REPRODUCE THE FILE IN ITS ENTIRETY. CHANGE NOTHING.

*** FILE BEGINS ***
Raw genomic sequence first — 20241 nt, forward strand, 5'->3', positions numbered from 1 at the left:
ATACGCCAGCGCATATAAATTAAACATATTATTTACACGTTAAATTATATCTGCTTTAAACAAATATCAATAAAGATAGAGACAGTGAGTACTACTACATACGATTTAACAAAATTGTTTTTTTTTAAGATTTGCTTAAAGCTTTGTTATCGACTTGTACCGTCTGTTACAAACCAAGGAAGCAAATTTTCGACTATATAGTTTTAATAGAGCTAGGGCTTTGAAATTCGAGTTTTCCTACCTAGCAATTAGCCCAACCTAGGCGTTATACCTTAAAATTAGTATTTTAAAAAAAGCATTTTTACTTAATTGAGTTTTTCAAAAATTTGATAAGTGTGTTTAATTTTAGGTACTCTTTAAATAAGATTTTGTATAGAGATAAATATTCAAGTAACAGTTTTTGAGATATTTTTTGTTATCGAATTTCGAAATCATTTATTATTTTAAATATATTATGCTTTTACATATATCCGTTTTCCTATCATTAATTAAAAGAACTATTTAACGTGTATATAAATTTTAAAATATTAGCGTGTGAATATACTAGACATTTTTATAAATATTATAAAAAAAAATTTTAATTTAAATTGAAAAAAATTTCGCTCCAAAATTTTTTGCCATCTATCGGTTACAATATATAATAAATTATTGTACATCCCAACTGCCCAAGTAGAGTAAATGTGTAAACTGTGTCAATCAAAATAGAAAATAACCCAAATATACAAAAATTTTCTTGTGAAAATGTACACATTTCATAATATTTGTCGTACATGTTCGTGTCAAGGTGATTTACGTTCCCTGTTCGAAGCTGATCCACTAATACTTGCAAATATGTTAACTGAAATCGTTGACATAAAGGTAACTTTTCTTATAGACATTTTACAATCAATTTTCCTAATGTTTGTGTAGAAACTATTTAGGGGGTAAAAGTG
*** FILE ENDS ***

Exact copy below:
Raw genomic sequence first — 20241 nt, forward strand, 5'->3', positions numbered from 1 at the left:
ATACGCCAGCGCATATAAATTAAACATATTATTTACACGTTAAATTATATCTGCTTTAAACAAATATCAATAAAGATAGAGACAGTGAGTACTACTACATACGATTTAACAAAATTGTTTTTTTTTAAGATTTGCTTAAAGCTTTGTTATCGACTTGTACCGTCTGTTACAAACCAAGGAAGCAAATTTTCGACTATATAGTTTTAATAGAGCTAGGGCTTTGAAATTCGAGTTTTCCTACCTAGCAATTAGCCCAACCTAGGCGTTATACCTTAAAATTAGTATTTTAAAAAAAGCATTTTTACTTAATTGAGTTTTTCAAAAATTTGATAAGTGTGTTTAATTTTAGGTACTCTTTAAATAAGATTTTGTATAGAGATAAATATTCAAGTAACAGTTTTTGAGATATTTTTTGTTATCGAATTTCGAAATCATTTATTATTTTAAATATATTATGCTTTTACATATATCCGTTTTCCTATCATTAATTAAAAGAACTATTTAACGTGTATATAAATTTTAAAATATTAGCGTGTGAATATACTAGACATTTTTATAAATATTATAAAAAAAAATTTTAATTTAAATTGAAAAAAATTTCGCTCCAAAATTTTTTGCCATCTATCGGTTACAATATATAATAAATTATTGTACATCCCAACTGCCCAAGTAGAGTAAATGTGTAAACTGTGTCAATCAAAATAGAAAATAACCCAAATATACAAAAATTTTCTTGTGAAAATGTACACATTTCATAATATTTGTCGTACATGTTCGTGTCAAGGTGATTTACGTTCCCTGTTCGAAGCTGATCCACTAATACTTGCAAATATGTTAACTGAAATCGTTGACATAAAGGTAACTTTTCTTATAGACATTTTACAATCAATTTTCCTAATGTTTGTGTAGAAACTATTTAGGGGGTAAAAGTG